There’s a lot that we can talk about in terms of whether Chinese students should be on our campuses. My dad was a Chinese student, so this is a subject that’s close to my heart, but my point is that we’ve allowed this situation to develop, and we need to stop it.

We’re talking about students who were born and raised in China, correct? We’re not talking about Americans with Chinese parents?

That’s correct. These are Chinese nationals. In other words, people who hold the passports of the Peoples Republic of China who are enrolled in American universities or colleges.

What’s your view of Israel-China relations? Israel seems to get along relatively well with China. Is that smart? Not smart?

Not smart. Right now, you’ve got a situation where Beijing is backing Hamas and Iran to the hilt and Hamas is killing Israeli citizens. If I were the prime minister of Israel, I would cut diplomatic relations with China. They’re the enemy.

Presumably Israel figures that, as a small country, it has to play the international game wisely and befriend as many powerful countries as it can.

Whatever they’re thinking, it’s wrong if China is directly contributing to the killing of Israeli citizens.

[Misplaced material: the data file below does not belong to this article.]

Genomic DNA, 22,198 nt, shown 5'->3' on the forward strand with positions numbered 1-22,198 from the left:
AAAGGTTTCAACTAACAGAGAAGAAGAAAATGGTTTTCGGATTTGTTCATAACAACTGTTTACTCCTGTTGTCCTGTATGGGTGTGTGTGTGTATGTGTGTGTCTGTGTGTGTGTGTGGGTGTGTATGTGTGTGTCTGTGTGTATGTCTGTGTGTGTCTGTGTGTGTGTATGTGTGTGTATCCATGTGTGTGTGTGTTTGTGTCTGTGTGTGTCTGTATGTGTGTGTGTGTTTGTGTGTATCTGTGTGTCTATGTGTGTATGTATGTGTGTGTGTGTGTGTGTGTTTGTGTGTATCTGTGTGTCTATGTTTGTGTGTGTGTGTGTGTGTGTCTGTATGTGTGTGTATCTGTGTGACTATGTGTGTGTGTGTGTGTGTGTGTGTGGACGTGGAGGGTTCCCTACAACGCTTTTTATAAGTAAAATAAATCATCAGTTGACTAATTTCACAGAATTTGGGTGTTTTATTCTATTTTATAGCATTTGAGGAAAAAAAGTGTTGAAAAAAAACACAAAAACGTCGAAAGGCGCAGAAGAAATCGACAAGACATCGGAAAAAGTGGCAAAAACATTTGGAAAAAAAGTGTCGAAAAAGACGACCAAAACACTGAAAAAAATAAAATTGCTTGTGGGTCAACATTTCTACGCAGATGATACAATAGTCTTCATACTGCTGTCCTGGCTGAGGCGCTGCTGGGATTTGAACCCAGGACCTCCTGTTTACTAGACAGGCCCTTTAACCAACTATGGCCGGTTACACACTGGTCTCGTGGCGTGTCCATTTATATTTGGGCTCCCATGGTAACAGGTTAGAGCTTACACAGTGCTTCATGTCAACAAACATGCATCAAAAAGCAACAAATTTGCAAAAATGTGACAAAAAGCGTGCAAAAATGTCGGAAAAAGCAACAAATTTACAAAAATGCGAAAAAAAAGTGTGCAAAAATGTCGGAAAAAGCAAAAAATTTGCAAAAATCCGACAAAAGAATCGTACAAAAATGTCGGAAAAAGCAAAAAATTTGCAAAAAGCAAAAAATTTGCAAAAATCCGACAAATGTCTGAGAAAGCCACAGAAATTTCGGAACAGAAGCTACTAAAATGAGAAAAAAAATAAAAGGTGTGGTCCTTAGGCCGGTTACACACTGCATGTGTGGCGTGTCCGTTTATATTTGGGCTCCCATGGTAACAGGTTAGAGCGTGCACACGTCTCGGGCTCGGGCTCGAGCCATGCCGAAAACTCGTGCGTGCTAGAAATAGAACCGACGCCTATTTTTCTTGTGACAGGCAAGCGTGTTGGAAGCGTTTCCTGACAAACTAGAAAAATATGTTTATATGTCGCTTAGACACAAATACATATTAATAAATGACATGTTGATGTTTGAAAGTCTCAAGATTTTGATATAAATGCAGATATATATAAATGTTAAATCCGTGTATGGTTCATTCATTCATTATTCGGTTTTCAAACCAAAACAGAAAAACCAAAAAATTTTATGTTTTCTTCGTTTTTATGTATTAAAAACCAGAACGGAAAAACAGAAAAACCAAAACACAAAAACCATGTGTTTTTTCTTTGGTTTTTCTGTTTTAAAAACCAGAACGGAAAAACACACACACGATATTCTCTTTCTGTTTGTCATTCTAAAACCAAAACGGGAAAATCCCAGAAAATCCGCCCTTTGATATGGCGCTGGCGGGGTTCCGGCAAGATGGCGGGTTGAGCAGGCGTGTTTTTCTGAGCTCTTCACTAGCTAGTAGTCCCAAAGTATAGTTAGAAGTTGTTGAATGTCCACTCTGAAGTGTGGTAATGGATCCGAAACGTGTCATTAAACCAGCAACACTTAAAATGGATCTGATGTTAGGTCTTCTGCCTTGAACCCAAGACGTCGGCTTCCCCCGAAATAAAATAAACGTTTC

Last year, China and Iran signed a 25-year partnership agreement and China is rumored to have committed itself to invest $400 billion in Iran. Why would China support Iran?

There are many reasons, but part of it is they’re disrupting the established order. I suppose [China’s leaders] also believe that the Iranians will be grateful to China and therefore support China over Russia and certainly over the United States.

In the meantime, we in the U.S. are debating how to accommodate transgenders in the military. It’s hard to imagine us defeating China long-term if that’s the kind of issue we focus on.

You’re absolutely right. We have to understand that we have a common enemy… The Chinese have been [persecuting] the Uyghurs and Kazakhs and other Turk minorities. We know that they’ve been putting them into detention camps. We know that China has been torturing them and also killing them because China has been building crematoria next to those camps. So we’ve seen policies that are genocidal.

There’s also been an institutionalization of rape and slavery and the detention of children in facilities that are called orphanages but which really are prisons. There is probably also organ-harvesting of Uyghurs and others. And they’re going to do this to the rest of the world.

So it’s Tibetans yesterday, Uyghurs today, and everybody else tomorrow if China has the ability to do it.


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Elliot Resnick is the former chief editor of The Jewish Press and the author and editor of several books including, most recently, “Movers & Shakers, Vol. 3.”